Scrutinized former West Linn lieutenant resigns from state agency
The former West Linn lieutenant who provided false information to the Portland Police Bureau to gain its assistance in a 2017 false arrest has resigned from the Oregon Department of Public Safety Standards and Training, as first reported by The Oregonian/OregonLive.
The agency had placed Michael Stradley on leave 16 months ago after new details about the wrongful arrest of Michael Fesser came to light following a racial discrimination settlement paid by the city of West Linn. After retiring from the West Linn Police Department in January of 2018, Stradley worked as an instructor for DPSST.
While working the Fesser case for WLPD, Stradley, who previously worked for PPB, told his former colleagues that Fesser had threatened his boss at A&B Towing, but later admitted in sworn depositions that he had not seen Fesser in over 20 years and had no knowledge of him threatening his boss.
WLPD's investigation of Fesser came about because in 2016, A&B Towing owner Eric Benson, asked his friend, then-West Linn Police Chief Terry Timeus, to investigate Fesser for skimming money from auto auctions at the tow company. At the time, Benson feared Fesser was going to sue him over racial discrimination he faced at work (Fesser later sued Benson and was awarded $400,000).
DPSST Director Jerry Granderson, who has led the agency since March 22, said he met with Stradley last week, at which point the on-leave officer tendered his resignation.
"When this case came across my desk, I made it a priority for myself and my staff," Granderson said. "After a reasonable amount of time, I had an opportunity to sit with him and his attorney and ask him specific questions. Based on that series of questions, a determination was made by him that he would resign and we accepted his resignation."
Granderson said DPSST had concluded its investigation of Stradley and the case would make its way to the Board on Public Safety Standards and Training.
"Due to the false perception of Mr. Stradley's involvement in Mr. Timeus' actions, Mr. Stradley's continued service at the Department of Public Safety Standards and Training became a distraction from the organization's mission and goals," Stradley's lawyer, Sean Riddell, wrote in an email. "His decision to resign was in the best interest of the profession and the organization."
Since February 2020, West Linn has fired the lead detective in the Fesser case, Sgt. Tony Reeves, and Chief Terry Kruger, who came to WLPD shortly before Fesser sued the city. Timeus left WLPD in 2018 after a drunk driving scandal.
Some community members saw Stradley as the last officer who played a significant role in the Fesser case to be disciplined for his involvement. Earlier this year, about two dozen residents held a rally at WLPD, calling on DPSST to fire Stradley.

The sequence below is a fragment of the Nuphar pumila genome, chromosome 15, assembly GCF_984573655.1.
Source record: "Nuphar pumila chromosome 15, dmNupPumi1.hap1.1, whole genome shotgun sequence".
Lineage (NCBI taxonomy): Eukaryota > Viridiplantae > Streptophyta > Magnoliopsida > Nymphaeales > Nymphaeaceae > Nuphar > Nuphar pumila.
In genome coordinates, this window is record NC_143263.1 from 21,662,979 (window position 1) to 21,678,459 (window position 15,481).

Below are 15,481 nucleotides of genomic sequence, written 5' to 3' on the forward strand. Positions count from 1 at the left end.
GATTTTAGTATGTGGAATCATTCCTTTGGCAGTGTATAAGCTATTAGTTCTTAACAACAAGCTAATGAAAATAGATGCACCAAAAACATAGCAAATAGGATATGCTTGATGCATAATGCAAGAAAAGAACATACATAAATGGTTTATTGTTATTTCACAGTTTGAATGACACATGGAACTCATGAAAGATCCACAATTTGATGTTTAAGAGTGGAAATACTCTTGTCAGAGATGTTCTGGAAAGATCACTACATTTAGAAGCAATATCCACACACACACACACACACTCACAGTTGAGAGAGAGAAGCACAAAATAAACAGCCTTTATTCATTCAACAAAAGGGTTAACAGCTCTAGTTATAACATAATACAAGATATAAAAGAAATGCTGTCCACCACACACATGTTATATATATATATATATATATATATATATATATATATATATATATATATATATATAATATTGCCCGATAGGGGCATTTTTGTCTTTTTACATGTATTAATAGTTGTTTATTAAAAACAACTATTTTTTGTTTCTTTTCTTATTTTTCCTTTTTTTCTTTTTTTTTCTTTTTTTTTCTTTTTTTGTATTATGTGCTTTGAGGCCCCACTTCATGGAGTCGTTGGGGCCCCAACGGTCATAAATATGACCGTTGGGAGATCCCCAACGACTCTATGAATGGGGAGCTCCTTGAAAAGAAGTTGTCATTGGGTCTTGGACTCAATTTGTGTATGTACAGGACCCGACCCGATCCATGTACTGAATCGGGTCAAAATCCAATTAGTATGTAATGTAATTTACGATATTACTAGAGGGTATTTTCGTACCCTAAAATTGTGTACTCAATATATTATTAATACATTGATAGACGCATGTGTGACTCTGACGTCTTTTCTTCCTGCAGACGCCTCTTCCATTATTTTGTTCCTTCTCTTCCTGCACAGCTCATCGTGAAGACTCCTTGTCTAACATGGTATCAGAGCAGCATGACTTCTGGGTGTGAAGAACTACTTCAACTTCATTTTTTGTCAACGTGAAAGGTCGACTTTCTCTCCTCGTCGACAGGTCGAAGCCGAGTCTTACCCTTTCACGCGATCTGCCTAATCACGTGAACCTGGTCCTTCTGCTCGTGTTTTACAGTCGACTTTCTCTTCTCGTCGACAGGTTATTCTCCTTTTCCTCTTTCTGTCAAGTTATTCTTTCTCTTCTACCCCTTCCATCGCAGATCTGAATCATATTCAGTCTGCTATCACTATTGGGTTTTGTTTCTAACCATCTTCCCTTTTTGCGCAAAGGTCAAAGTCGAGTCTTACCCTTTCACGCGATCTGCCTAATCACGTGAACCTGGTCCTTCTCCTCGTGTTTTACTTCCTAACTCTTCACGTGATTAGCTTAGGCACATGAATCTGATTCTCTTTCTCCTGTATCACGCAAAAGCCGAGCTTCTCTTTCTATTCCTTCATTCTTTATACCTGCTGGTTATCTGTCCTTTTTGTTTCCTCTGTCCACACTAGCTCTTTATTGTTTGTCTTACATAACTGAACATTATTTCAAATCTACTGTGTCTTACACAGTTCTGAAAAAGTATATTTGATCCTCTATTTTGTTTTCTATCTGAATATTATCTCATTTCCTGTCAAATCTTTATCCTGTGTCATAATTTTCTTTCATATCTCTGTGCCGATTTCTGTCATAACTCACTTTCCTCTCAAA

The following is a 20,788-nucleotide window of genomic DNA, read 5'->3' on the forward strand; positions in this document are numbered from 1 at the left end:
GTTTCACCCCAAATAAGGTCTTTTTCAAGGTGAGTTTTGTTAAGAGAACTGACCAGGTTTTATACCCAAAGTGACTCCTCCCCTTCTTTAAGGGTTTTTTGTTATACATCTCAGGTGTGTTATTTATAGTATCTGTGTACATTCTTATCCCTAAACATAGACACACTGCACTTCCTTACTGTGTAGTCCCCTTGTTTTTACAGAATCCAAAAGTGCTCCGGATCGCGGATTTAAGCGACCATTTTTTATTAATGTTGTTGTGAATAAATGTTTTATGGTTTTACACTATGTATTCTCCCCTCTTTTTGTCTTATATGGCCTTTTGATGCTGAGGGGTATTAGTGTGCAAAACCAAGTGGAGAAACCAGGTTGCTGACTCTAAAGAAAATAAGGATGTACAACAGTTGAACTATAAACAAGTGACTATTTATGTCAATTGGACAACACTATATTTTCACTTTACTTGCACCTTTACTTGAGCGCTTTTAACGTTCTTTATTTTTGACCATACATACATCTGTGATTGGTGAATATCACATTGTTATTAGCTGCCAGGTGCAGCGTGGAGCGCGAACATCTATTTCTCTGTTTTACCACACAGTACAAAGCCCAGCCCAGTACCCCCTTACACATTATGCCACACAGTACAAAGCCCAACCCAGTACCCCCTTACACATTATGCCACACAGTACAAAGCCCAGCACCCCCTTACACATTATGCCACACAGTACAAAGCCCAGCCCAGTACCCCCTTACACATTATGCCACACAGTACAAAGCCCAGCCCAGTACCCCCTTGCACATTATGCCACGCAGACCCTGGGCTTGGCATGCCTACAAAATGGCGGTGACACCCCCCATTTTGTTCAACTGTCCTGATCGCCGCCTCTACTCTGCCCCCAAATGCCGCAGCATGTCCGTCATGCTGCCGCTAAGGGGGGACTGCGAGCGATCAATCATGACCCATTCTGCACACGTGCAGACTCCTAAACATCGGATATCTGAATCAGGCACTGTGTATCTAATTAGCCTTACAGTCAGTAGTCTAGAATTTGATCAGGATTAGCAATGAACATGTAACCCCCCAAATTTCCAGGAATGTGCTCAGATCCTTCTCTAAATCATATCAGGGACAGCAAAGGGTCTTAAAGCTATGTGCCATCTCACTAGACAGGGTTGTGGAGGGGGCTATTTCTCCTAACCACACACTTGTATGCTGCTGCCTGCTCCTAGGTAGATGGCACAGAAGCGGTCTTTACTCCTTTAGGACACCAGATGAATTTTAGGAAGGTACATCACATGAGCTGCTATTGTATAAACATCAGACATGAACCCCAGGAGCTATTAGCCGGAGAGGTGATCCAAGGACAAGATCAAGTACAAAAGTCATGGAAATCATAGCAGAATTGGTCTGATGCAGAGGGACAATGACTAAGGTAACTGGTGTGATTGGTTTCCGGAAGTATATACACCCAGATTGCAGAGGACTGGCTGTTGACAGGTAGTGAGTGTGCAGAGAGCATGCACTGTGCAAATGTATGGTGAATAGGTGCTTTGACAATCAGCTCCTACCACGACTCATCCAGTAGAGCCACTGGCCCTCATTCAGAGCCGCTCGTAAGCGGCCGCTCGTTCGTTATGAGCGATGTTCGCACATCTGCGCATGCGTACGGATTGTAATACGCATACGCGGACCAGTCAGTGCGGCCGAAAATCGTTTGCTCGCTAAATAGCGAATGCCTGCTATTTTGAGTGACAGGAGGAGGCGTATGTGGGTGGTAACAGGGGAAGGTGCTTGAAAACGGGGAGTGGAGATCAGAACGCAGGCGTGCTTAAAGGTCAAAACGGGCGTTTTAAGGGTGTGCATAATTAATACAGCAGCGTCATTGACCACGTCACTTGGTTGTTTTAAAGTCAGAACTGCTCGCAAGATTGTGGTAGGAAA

Fesser's attorney, Paul Buchanan, has said he believes Stradley's statements about Fesser to PPB amounted to a crime.
"I believe Mike Stradley was attempting to bring about an aggressive arrest of Michael Fesser by making false statements in that police report," Buchanan told Pamplin Media Group earlier this year. "He put Michael's life in danger. Maybe that doesn't violate a federal criminal civil rights statute. But it should. Making a false police report certainly violates Oregon state law. That should be especially true for a police officer."
Stradley's report to PPB included mention of threats Fesser reportedly made to Benson and other employees at A&B Towing.
During litigation, Benson testified that Fesser never threatened him or his employees, while Stradley admitted he hadn't had contact with Fesser for more than 20 years.
Stradley was also tied to the investigation of Timeus' drunk driving, and was found to have dismissed a report from two officers that alleged the then-chief drove up to them while apparently intoxicated. The city issued Stradley a verbal reprimand for not looking further into the issue after a phone conversation with Timeus in which he maintained he was "absolutely not intoxicated."
In 2014, Timeus, Reeves and Stradley (then a sergeant) were also investigated after three West Linn cops complained to West Linn officials about corruption about corruption and improper policing, but the Oregon Department of Justice found there was "insufficient evidence to prove beyond a reasonable doubt that either Chief Timeus or Sergeant Stradley committed a crime."
Riddell, Stradley's lawyer, said Stradley's connections to Timeus had "unfairly tainted his reputation and decades of honorable service."
This story will be updated.
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